Recipes Main Courses Seafood Grilled Salmon with Zucchini

Grilled Salmon with Zucchini

Prep Time: 10 minutes
Cook Time: 15 minutes
Servings: 4

Large fish such as salmon and halibut can yield fillets of several pounds apiece. They may be sold whole, but most fishmongers will cut them into portions of whatever size you like. You can substitute salmon steaks for the fillets. Use 4 steaks, about 2 lb. total.


  • 4 salmon fillets, about 1 1/2 lb. total, pin bones removed
  • Salt and freshly ground pepper, to taste
  • Leaves from 6 fresh thyme sprigs
  • 3 tsp. olive oil
  • 4 zucchini or other summer squashes, quartered lengthwise
  • 1 lemon, cut into wedges


Prepare the grill
Prepare a gas or charcoal grill for direct grilling over medium-high heat and oil the grill rack. If using a gas grill, leave one burner on high and turn the other burners off. If using a charcoal grill, bank the coals on one side of the grill.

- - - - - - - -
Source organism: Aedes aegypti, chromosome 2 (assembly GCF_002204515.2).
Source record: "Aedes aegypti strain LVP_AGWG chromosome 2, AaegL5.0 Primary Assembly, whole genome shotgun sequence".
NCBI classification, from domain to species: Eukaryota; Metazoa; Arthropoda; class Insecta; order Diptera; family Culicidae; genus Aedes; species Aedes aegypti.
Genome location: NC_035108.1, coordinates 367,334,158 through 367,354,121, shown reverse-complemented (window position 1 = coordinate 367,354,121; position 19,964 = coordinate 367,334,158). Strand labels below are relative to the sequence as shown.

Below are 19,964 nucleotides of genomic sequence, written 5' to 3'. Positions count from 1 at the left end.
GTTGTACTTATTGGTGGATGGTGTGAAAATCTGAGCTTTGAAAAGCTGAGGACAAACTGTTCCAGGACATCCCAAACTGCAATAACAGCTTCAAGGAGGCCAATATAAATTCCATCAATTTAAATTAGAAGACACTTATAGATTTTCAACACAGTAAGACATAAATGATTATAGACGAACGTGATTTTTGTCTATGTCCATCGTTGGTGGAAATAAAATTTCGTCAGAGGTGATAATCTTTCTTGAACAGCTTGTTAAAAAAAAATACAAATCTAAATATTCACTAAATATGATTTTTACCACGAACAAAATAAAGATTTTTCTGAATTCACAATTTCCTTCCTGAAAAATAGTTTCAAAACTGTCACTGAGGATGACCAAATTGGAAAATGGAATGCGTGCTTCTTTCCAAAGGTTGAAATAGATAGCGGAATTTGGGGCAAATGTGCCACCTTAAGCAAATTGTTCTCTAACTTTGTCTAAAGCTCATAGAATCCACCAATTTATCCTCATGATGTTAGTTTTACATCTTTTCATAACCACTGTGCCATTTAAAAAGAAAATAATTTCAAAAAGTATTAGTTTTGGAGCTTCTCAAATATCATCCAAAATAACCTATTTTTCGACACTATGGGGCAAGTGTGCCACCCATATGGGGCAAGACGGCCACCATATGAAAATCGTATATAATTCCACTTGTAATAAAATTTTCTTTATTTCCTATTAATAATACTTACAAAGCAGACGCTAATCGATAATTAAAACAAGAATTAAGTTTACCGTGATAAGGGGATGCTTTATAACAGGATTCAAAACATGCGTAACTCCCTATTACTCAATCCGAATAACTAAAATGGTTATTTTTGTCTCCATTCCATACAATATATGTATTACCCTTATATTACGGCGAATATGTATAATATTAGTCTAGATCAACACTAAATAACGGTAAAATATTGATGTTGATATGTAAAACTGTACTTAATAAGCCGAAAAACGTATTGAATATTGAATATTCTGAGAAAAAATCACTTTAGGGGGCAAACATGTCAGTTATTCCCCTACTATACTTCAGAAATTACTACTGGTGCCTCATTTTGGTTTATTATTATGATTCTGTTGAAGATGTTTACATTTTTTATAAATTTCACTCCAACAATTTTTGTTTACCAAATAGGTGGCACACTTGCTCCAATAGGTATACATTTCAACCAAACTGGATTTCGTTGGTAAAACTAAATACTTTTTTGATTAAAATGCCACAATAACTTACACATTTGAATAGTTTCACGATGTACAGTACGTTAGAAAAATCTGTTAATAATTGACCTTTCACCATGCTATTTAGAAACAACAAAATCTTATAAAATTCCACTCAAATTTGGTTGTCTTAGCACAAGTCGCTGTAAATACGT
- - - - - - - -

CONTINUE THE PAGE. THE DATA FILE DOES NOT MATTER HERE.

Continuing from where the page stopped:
Season the salmon and zucchini
Place the fillets on a plate and season with salt and pepper. Sprinkle with half of the thyme and drizzle with 1 1/2 tsp. of the oil. Place the zucchini quarters, cut side up, on a serving platter large enough to hold the fish and zucchini. Season with salt and pepper, top with the remaining thyme, and drizzle with the remaining 1 1/2 tsp. oil.

Grill the zucchini and salmon
Place the zucchini, cut side down, on the hottest part of the grill and cook, turning occasionally, until browned, about 3 minutes. Move the zucchini to the cooler part of the grill and continue cooking until tender, 3 to 5 minutes more.

Place the salmon on the hottest part of the grill until marked with grill marks on the first side, about 3 minutes. Using a spatula, turn the salmon, move to the cooler part of the grill and cook until opaque throughout, 2 to 3 minutes more.

Return the zucchini to the platter and turn to coat with any remaining thyme-flavored oil. Arrange the salmon and lemon wedges on the platter and serve. Serves 4.

Adapted from Williams-Sonoma Food Made Fast Series, Seafood, by Jay Harlow (Oxmoor House, 2007).